- Tribal Simplicity or Early Modernism?
a few years ago "Gabbeh" rugs were only known to the people of
south Persia. The Lurs and Qashqi tribes of south Persia have
been making these heavy blanket-like woolen rugs for perhaps 400
years. There is recorded information about them in travelers'
diaries and other such sources. The oldest source is a document
from the sixteenth century A.D. In a decree from Shah Tahmasb,
the Safavid ruler (1524-1576), concerning a reception to be provided
for Humayun, the Mugal emperor of India, who sought refuge in
Iran in 1540. The decree reads in part:
we have ordered a silk tent to be set up for the kitchen near
the royal pavilion and the private quarters, covering the ground
with silken carpets from Khorasan, with gabbehs, with felts from
Jam, and with suzanis (embroideries)".
word "Gabbeh" is of Persian origin, and is found in current usage
dialects of Fars province. According to the definition given for
Gabbeh in the standard Persian dictionaries, it is "a kind of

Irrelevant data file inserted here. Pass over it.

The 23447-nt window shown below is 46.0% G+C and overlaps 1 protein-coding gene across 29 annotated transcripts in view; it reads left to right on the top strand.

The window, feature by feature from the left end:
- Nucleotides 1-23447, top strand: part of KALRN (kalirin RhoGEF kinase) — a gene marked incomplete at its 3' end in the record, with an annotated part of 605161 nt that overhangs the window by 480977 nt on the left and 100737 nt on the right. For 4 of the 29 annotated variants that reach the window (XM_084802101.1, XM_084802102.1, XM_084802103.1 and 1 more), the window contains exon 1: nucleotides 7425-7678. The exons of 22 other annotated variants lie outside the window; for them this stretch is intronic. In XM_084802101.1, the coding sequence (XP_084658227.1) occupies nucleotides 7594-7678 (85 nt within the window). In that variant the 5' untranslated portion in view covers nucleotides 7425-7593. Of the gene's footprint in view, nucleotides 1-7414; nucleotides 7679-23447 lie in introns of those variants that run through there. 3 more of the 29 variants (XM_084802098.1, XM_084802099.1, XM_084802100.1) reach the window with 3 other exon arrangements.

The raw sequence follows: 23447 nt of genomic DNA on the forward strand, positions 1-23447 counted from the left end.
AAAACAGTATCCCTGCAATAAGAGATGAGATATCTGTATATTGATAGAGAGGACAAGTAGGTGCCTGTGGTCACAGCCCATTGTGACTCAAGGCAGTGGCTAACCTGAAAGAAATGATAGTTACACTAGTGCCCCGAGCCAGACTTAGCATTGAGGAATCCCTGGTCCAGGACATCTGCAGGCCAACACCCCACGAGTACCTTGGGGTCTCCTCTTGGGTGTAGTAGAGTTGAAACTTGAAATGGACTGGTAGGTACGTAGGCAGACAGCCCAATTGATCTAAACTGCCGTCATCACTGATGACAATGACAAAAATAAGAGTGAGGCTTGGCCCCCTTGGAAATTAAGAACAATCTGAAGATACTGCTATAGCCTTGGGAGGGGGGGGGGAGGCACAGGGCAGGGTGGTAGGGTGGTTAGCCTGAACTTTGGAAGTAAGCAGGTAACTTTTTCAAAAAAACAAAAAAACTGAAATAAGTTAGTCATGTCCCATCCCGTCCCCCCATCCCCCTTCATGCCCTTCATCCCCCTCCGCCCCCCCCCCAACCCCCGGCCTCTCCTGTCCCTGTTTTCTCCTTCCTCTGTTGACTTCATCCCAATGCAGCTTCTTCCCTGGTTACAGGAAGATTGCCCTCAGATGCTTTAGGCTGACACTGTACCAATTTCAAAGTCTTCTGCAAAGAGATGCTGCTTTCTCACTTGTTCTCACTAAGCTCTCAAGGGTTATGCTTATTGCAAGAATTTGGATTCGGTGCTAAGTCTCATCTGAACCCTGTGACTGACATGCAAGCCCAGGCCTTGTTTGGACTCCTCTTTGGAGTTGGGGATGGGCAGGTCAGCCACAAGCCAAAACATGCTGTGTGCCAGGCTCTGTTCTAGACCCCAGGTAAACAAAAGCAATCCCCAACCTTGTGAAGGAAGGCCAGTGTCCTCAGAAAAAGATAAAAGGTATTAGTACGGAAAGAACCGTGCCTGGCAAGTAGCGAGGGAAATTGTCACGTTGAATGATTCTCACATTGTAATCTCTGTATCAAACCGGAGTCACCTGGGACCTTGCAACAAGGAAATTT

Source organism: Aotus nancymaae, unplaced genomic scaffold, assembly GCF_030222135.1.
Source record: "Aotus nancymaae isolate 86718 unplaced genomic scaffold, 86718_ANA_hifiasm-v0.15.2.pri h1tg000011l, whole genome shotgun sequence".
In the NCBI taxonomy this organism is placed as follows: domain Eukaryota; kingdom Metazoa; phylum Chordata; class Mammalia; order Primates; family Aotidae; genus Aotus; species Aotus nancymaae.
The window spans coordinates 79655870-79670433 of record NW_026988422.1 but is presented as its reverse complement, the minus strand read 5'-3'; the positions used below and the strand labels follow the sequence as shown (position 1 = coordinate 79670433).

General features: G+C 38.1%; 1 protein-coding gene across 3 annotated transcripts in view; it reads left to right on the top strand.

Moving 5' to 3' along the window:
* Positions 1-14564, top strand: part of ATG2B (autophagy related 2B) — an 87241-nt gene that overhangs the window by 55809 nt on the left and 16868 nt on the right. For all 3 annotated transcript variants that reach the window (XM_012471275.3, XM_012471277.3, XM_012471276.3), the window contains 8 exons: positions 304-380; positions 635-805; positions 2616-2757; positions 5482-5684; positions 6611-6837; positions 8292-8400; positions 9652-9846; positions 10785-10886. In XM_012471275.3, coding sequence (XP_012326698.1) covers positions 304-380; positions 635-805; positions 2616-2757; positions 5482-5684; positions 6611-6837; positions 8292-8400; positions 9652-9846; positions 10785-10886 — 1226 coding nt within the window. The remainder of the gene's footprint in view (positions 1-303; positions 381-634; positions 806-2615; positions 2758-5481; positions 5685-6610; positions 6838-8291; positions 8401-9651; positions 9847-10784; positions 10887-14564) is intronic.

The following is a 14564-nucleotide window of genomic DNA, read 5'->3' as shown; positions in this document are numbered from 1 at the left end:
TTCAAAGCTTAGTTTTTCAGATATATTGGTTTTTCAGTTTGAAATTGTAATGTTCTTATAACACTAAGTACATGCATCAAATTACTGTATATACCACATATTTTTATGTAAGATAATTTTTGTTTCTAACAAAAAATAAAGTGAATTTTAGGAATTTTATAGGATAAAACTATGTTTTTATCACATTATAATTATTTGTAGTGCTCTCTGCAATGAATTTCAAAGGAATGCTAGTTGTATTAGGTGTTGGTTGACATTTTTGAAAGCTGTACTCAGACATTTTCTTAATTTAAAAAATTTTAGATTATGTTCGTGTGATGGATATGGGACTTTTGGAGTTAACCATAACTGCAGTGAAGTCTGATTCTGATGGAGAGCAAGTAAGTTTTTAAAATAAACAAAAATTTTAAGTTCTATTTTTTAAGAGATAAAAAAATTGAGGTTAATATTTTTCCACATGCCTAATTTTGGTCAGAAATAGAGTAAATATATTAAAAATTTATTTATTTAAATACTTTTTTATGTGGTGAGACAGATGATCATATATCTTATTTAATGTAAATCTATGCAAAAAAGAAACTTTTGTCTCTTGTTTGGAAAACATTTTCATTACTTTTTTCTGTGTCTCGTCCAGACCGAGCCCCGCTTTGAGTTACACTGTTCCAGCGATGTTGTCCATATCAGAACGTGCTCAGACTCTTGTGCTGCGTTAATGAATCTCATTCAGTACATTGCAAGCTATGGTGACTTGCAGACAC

carpet with long weft" (meaning long pile).
In more recent times Gabbehs failed to capture the attention of
wealthy Iranians or middle class city dwellers, perhaps for the
fact that they are much simpler in design than the traditional
Persian rugs. Such simplicity, however, gives us a clue as to
how and why they were made.
Gabbehs were made and used by tribal nomads of south Persia for
their own use. Used either as a tent floor covering or a blanket,
they did not need to be elaborate in design. Known for their fantastic
imagination and high quality craftsmanship, the weavers of south
Persia did not find it necessary to create delicately woven rugs
for the floor of their tent. Thus a simpler and more functional
rug was created for utilitarian purposes. The geometry of
tribal rugs which remains a recognizable pattern in all such rugs
in the Near East was further simplified and a more open space
was created. Other tribal symbolism such as animal or human depictions
and floral related patterns were incorporated in to the Gabbeh
The apparent similarities between Gabbehs and the work of early
modernist painters such as Piet Mondrian and other members of
the De Stijl movement explains the popularity of Gabbehs in our
time. While acknowledging that such similarities are only
superficial, we can not dismiss the need for simplicity which
is behind the creation of such obviously different products.